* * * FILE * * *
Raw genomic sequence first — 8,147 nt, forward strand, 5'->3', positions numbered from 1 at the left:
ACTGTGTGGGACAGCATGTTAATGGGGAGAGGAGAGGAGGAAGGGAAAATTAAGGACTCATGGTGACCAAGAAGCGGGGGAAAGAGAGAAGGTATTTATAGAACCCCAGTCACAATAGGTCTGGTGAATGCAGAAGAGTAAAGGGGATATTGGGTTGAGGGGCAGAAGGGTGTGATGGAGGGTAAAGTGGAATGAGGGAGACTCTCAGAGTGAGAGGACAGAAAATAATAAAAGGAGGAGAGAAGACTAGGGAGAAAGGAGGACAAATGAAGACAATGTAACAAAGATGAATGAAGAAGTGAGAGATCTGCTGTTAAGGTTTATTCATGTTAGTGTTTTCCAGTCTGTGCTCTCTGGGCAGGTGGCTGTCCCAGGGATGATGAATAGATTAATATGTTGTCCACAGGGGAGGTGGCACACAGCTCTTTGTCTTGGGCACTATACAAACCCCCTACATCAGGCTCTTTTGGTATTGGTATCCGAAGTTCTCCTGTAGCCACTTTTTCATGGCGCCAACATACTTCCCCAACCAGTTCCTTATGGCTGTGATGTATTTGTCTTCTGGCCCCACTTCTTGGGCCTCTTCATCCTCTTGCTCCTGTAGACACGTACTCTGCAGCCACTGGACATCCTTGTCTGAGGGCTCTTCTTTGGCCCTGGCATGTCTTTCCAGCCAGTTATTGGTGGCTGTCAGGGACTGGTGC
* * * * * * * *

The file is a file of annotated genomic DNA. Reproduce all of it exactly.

Raw genomic sequence first — 8,147 nt, forward strand, 5'->3', positions numbered from 1 at the left:
ACTGTGTGGGACAGCATGTTAATGGGGAGAGGAGAGGAGGAAGGGAAAATTAAGGACTCATGGTGACCAAGAAGCGGGGGAAAGAGAGAAGGTATTTATAGAACCCCAGTCACAATAGGTCTGGTGAATGCAGAAGAGTAAAGGGGATATTGGGTTGAGGGGCAGAAGGGTGTGATGGAGGGTAAAGTGGAATGAGGGAGACTCTCAGAGTGAGAGGACAGAAAATAATAAAAGGAGGAGAGAAGACTAGGGAGAAAGGAGGACAAATGAAGACAATGTAACAAAGATGAATGAAGAAGTGAGAGATCTGCTGTTAAGGTTTATTCATGTTAGTGTTTTCCAGTCTGTGCTCTCTGGGCAGGTGGCTGTCCCAGGGATGATGAATAGATTAATATGTTGTCCACAGGGGAGGTGGCACACAGCTCTTTGTCTTGGGCACTATACAAACCCCCTACATCAGGCTCTTTTGGTATTGGTATCCGAAGTTCTCCTGTAGCCACTTTTTCATGGCGCCAACATACTTCCCCAACCAGTTCCTTATGGCTGTGATGTATTTGTCTTCTGGCCCCACTTCTTGGGCCTCTTCATCCTCTTGCTCCTGTAGACACGTACTCTGCAGCCACTGGACATCCTTGTCTGAGGGCTCTTCTTTGGCCCTGGCATGTCTTTCCAGCCAGTTATTGGTGGCTGTCAGGGACTGGTGC